8

I have created different bins for each column and grouped the DataFrame based on these.

import pandas as pd
import numpy as np

np.random.seed(100)
df = pd.DataFrame(np.random.randn(100, 4), columns=['a', 'b', 'c', 'value'])

# for simplicity, I use the same bin here
bins = np.arange(-3, 4, 0.05)

df['a_bins'] = pd.cut(df['a'], bins=bins)
df['b_bins'] = pd.cut(df['b'], bins=bins)
df['c_bins'] = pd.cut(df['c'], bins=bins)

The output of df.groupby(['a_bins','b_bins','c_bins']).size() indicates the group length is 2685619.

Calculate statistics of each group

Then, the statistics of each group are calculated like this:

%%timeit
df.groupby(['a_bins','b_bins','c_bins']).agg({'value':['mean']})

>>> 16.9 s ± 637 ms per loop (mean ± std. dev. of 7 runs, 1 loop each)

Expected output

  1. Is it possible to speed this up?
  2. The quicker method should also support finding the value by inputs of a, b, and c values, like this:
df.groupby(['a_bins','b_bins','c_bins']).agg({'value':['mean']}).loc[(-1.72, 0.32, 1.18)]

>>> -0.252436
2
  • Kindly create a sample dataframe with expected output , so we are sure our results match and we r on d right track
    – sammywemmy
    Dec 22, 2021 at 21:40
  • 1
    @sammywemmy Thanks for the suggestion. np.random.seed() can make sure we have the same DataFrame. I updated the expected outputs now.
    – zxdawn
    Dec 22, 2021 at 21:56

4 Answers 4

6

For this data, I'd suggest you pivot the data, and pass the mean. Usually, this is faster since you are hitting the entire dataframe, instead of going through each group:

(df
 .pivot(None, ['a_bins', 'b_bins', 'c_bins'], 'value')
 .mean()
 .sort_index() # ignore this if you are not fuzzy on order
)

a_bins         b_bins         c_bins       
(-2.15, -2.1]  (0.25, 0.3]    (-1.3, -1.25]    0.929100
               (0.75, 0.8]    (-0.3, -0.25]    0.480411
(-2.05, -2.0]  (-0.1, -0.05]  (0.3, 0.35]     -1.684900
               (0.75, 0.8]    (-0.25, -0.2]   -1.184411
(-2.0, -1.95]  (-0.6, -0.55]  (-1.2, -1.15]   -0.021176
                                                 ...   
(1.7, 1.75]    (-0.75, -0.7]  (1.05, 1.1]     -0.229518
(1.85, 1.9]    (-0.4, -0.35]  (1.8, 1.85]      0.003017
(1.9, 1.95]    (-1.45, -1.4]  (0.1, 0.15]      0.949361
(2.05, 2.1]    (-0.35, -0.3]  (-0.65, -0.6]    0.763184
(2.25, 2.3]    (-0.95, -0.9]  (0.1, 0.15]      2.539432

This matches the output from the groupby:

(df
 .groupby(['a_bins','b_bins','c_bins'])
 .agg({'value':['mean']})
 .dropna()
 .squeeze()
)

a_bins         b_bins         c_bins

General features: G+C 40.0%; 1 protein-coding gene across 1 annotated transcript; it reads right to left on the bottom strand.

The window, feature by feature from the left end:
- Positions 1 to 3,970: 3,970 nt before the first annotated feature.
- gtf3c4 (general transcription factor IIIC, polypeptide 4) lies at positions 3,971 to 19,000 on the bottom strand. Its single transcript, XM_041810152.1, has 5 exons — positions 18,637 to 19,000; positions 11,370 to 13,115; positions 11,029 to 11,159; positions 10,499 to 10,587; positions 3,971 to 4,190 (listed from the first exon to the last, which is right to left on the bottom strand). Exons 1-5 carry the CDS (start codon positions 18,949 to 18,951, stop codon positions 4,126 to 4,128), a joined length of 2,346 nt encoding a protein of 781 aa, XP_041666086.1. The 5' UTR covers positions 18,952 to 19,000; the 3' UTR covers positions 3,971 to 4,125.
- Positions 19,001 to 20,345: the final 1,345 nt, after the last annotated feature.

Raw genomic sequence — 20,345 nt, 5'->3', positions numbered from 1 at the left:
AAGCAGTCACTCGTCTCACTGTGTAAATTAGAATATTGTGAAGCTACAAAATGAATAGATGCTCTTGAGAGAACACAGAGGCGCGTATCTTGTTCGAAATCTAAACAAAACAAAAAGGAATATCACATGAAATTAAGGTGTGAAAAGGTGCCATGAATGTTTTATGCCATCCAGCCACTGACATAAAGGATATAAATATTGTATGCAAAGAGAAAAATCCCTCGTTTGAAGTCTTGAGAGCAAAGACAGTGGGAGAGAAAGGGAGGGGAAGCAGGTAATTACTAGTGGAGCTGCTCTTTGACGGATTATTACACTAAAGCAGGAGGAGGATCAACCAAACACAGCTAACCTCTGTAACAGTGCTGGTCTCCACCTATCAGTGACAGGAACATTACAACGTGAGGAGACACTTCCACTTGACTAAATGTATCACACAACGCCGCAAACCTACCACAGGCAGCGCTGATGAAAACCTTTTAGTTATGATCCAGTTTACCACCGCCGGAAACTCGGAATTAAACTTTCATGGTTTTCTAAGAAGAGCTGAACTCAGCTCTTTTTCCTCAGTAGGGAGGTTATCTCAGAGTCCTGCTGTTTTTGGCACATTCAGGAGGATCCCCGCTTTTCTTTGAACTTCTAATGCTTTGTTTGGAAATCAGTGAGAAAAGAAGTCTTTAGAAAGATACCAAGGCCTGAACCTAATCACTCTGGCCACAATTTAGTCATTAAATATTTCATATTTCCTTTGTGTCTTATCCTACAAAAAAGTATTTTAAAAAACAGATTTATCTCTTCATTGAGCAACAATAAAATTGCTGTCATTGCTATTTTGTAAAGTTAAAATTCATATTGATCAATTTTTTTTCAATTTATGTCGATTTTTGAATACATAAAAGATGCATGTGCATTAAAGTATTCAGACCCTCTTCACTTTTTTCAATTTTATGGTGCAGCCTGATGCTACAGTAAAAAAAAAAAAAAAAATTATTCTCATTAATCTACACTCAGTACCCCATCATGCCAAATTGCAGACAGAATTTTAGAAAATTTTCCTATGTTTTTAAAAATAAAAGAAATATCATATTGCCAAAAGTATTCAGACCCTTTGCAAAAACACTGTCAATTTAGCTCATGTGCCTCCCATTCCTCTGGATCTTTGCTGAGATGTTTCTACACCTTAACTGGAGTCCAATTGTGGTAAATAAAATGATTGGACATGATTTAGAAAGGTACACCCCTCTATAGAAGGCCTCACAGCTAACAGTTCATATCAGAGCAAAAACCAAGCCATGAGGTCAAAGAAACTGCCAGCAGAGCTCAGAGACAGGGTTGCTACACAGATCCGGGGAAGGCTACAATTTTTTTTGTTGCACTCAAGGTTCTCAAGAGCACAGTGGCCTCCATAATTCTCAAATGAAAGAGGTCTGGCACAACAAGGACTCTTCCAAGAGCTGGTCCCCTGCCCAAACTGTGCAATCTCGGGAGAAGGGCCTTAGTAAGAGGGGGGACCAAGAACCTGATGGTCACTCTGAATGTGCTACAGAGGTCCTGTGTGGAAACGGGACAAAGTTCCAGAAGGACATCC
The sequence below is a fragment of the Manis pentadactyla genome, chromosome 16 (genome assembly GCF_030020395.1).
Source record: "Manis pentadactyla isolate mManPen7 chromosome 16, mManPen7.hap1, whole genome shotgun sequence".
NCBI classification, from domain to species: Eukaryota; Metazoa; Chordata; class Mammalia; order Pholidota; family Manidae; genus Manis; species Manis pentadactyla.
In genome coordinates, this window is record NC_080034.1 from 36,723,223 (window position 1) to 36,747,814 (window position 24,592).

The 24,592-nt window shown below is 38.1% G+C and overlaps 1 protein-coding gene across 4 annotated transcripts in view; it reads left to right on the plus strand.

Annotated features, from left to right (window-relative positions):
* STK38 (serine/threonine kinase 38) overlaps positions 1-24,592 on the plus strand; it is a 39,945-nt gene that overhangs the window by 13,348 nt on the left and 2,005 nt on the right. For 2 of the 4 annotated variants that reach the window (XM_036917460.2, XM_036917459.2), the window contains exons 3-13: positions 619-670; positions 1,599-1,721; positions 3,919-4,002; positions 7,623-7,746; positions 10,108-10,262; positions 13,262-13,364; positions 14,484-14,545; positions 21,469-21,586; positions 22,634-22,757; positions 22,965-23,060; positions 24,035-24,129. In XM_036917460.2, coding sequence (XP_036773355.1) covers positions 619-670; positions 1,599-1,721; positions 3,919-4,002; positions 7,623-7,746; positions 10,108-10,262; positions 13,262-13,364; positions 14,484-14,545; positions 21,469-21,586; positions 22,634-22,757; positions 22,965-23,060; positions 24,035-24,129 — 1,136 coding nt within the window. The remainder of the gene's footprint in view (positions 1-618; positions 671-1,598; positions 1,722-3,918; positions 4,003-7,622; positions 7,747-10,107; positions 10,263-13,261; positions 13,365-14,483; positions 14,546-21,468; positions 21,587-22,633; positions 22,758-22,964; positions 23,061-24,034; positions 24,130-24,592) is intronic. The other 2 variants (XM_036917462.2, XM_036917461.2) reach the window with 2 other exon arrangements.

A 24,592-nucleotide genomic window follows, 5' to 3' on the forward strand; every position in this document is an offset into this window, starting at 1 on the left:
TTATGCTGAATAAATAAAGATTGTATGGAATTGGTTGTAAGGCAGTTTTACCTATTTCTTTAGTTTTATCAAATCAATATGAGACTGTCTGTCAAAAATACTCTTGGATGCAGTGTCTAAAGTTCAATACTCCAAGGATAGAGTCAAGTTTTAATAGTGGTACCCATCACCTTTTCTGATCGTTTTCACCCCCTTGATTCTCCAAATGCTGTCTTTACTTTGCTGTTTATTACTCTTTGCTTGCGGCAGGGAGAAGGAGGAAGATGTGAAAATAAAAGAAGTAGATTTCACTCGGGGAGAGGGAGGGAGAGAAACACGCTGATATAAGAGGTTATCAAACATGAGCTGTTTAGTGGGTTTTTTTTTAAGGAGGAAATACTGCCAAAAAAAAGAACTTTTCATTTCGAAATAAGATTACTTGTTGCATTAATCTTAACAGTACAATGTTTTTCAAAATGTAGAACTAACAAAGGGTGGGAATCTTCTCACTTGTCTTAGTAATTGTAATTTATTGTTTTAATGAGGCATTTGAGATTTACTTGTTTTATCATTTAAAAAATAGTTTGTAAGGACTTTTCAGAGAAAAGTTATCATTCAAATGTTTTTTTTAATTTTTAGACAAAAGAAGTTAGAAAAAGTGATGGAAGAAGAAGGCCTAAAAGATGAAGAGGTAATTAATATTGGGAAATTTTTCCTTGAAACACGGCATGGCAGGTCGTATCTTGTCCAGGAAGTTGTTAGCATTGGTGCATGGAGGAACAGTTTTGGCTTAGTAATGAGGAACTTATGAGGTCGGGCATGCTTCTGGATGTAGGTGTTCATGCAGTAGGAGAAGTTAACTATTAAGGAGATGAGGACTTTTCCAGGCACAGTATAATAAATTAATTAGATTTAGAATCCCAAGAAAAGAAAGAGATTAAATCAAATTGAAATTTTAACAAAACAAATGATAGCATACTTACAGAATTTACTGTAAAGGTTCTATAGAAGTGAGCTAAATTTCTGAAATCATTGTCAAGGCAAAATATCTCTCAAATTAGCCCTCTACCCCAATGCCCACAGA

(-2.15, -2.1]  (0.25, 0.3]    (-1.3, -1.25]    0.929100
               (0.75, 0.8]    (-0.3, -0.25]    0.480411
(-2.05, -2.0]  (-0.1, -0.05]  (0.3, 0.35]     -1.684900
               (0.75, 0.8]    (-0.25, -0.2]   -1.184411
(-2.0, -1.95]  (-0.6, -0.55]  (-1.2, -1.15]   -0.021176
                                                 ...   
(1.7, 1.75]    (-0.75, -0.7]  (1.05, 1.1]     -0.229518
(1.85, 1.9]    (-0.4, -0.35]  (1.8, 1.85]      0.003017
(1.9, 1.95]    (-1.45, -1.4]  (0.1, 0.15]      0.949361
(2.05, 2.1]    (-0.35, -0.3]  (-0.65, -0.6]    0.763184
(2.25, 2.3]    (-0.95, -0.9]  (0.1, 0.15]      2.539432
Name: (value, mean), Length: 100, dtype: float64

The pivot option gives a speed of 3.72ms on my PC, while I had to terminate the groupby option, as it was taking too long (my PC is quite old :))

Again, the reason why this works/is faster is because the mean is hitting the entire dataframe, and not going through groups in the groupby.

As to your other question, you can index it easily:


bin_mean = (df
 .pivot(None, ['a_bins', 'b_bins', 'c_bins'], 'value')
 .mean()
 .sort_index() # ignore this if you are not fuzzy on order
)

bin_mean.loc[(-1.72, 0.32, 1.18)]
 -0.25243603652138985

The main problem though is Pandas for categoricals will return for all rows( which is wasteful, and not efficient); pass observed = True and you should notice a dramatic improvement:

(df.groupby(['a_bins','b_bins','c_bins'], observed=True)
   .agg({'value':['mean']})
)

                                              value
                                               mean
a_bins        b_bins        c_bins                 
(-2.15, -2.1] (0.25, 0.3]   (-1.3, -1.25]  0.929100
              (0.75, 0.8]   (-0.3, -0.25]  0.480411
(-2.05, -2.0] (-0.1, -0.05] (0.3, 0.35]   -1.684900
              (0.75, 0.8]   (-0.25, -0.2] -1.184411
(-2.0, -1.95] (-0.6, -0.55] (-1.2, -1.15] -0.021176
...                                             ...
(1.7, 1.75]   (-0.75, -0.7] (1.05, 1.1]   -0.229518
(1.85, 1.9]   (-0.4, -0.35] (1.8, 1.85]    0.003017
(1.9, 1.95]   (-1.45, -1.4] (0.1, 0.15]    0.949361
(2.05, 2.1]   (-0.35, -0.3] (-0.65, -0.6]  0.763184
(2.25, 2.3]   (-0.95, -0.9] (0.1, 0.15]    2.539432

Speed is about 7.39ms on my PC, about 2 times less than the pivot option, but way faster now, and that's because only categoricals that exist in the dataframe are used/returned.

8
  • Nice example of pivot! But, when I increase the data to 100000 rows, it would raise Unable to allocate 65.2 GiB for an array with shape (100000, 87554) and data type float64. @Nikita Almakov method still works well.
    – zxdawn
    Dec 23, 2021 at 9:01
  • Hmmmm…. That is a lot of memory. Same issue when you run the groupby with observed = True? @NikitaAlmakov’s library is awesome.
    – sammywemmy
    Dec 23, 2021 at 9:59
  • 1
    Ha, I only tested pivot. observed=True works well and it is faster than @NikitaAlmakov's method! convtools: 777 ms ± 30.3 ms per loop (mean ± std. dev. of 7 runs, 1 loop each), observed=True: 32.1 ms ± 592 µs per loop (mean ± std. dev. of 7 runs, 10 loops each).
    – zxdawn
    Dec 23, 2021 at 10:07
  • Note that for the data of 1000 length, they're similar. observed=True: 7.06 ms ± 373 µs per loop (mean ± std. dev. of 7 runs, 100 loops each) and convtools: 7.32 ms ± 667 µs per loop (mean ± std. dev. of 7 runs, 100 loops each). It's hard to pick which one is the answer, hah. Maybe you can make a comparison figure of both methods for different length data? Then, I have no doubt to accept your answer.
    – zxdawn
    Dec 23, 2021 at 10:11
  • 1
    @XinZhang this was a pandas-related question, sammywemmy answered it, while I just shared an alternative option, which may be helpful if some stream processing is needed and input data doesn't fit into memory. I'd vote for accepting sammy's one :) Dec 23, 2021 at 10:14
3